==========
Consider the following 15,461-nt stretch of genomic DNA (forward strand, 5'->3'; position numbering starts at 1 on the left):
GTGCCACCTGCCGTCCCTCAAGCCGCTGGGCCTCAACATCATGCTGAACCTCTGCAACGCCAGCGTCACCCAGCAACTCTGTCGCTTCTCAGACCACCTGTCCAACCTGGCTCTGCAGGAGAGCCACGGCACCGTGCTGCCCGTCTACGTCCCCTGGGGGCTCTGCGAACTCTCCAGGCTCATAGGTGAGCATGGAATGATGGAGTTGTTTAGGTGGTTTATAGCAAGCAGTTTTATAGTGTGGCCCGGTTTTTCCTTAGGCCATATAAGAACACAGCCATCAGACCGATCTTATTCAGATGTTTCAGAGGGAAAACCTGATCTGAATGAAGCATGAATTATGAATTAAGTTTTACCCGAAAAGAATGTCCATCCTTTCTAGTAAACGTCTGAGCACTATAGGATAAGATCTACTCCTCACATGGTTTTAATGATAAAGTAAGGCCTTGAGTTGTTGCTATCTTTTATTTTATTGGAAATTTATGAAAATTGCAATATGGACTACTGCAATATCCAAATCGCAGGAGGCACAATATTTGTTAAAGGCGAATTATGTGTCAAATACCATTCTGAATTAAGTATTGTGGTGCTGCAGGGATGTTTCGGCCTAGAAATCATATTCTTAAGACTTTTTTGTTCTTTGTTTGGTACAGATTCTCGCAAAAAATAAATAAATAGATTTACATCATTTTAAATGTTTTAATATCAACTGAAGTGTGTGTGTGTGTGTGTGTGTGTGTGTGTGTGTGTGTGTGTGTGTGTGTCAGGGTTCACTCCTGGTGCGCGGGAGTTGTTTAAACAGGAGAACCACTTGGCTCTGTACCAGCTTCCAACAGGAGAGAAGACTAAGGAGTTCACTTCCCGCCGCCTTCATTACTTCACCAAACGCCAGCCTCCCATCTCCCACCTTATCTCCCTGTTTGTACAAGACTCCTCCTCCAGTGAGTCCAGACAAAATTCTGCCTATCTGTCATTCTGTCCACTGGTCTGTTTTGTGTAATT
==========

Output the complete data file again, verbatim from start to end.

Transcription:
Consider the following 15,461-nt stretch of genomic DNA (forward strand, 5'->3'; position numbering starts at 1 on the left):
GTGCCACCTGCCGTCCCTCAAGCCGCTGGGCCTCAACATCATGCTGAACCTCTGCAACGCCAGCGTCACCCAGCAACTCTGTCGCTTCTCAGACCACCTGTCCAACCTGGCTCTGCAGGAGAGCCACGGCACCGTGCTGCCCGTCTACGTCCCCTGGGGGCTCTGCGAACTCTCCAGGCTCATAGGTGAGCATGGAATGATGGAGTTGTTTAGGTGGTTTATAGCAAGCAGTTTTATAGTGTGGCCCGGTTTTTCCTTAGGCCATATAAGAACACAGCCATCAGACCGATCTTATTCAGATGTTTCAGAGGGAAAACCTGATCTGAATGAAGCATGAATTATGAATTAAGTTTTACCCGAAAAGAATGTCCATCCTTTCTAGTAAACGTCTGAGCACTATAGGATAAGATCTACTCCTCACATGGTTTTAATGATAAAGTAAGGCCTTGAGTTGTTGCTATCTTTTATTTTATTGGAAATTTATGAAAATTGCAATATGGACTACTGCAATATCCAAATCGCAGGAGGCACAATATTTGTTAAAGGCGAATTATGTGTCAAATACCATTCTGAATTAAGTATTGTGGTGCTGCAGGGATGTTTCGGCCTAGAAATCATATTCTTAAGACTTTTTTGTTCTTTGTTTGGTACAGATTCTCGCAAAAAATAAATAAATAGATTTACATCATTTTAAATGTTTTAATATCAACTGAAGTGTGTGTGTGTGTGTGTGTGTGTGTGTGTGTGTGTGTGTGTGTGTGTGTCAGGGTTCACTCCTGGTGCGCGGGAGTTGTTTAAACAGGAGAACCACTTGGCTCTGTACCAGCTTCCAACAGGAGAGAAGACTAAGGAGTTCACTTCCCGCCGCCTTCATTACTTCACCAAACGCCAGCCTCCCATCTCCCACCTTATCTCCCTGTTTGTACAAGACTCCTCCTCCAGTGAGTCCAGACAAAATTCTGCCTATCTGTCATTCTGTCCACTGGTCTGTTTTGTGTAATT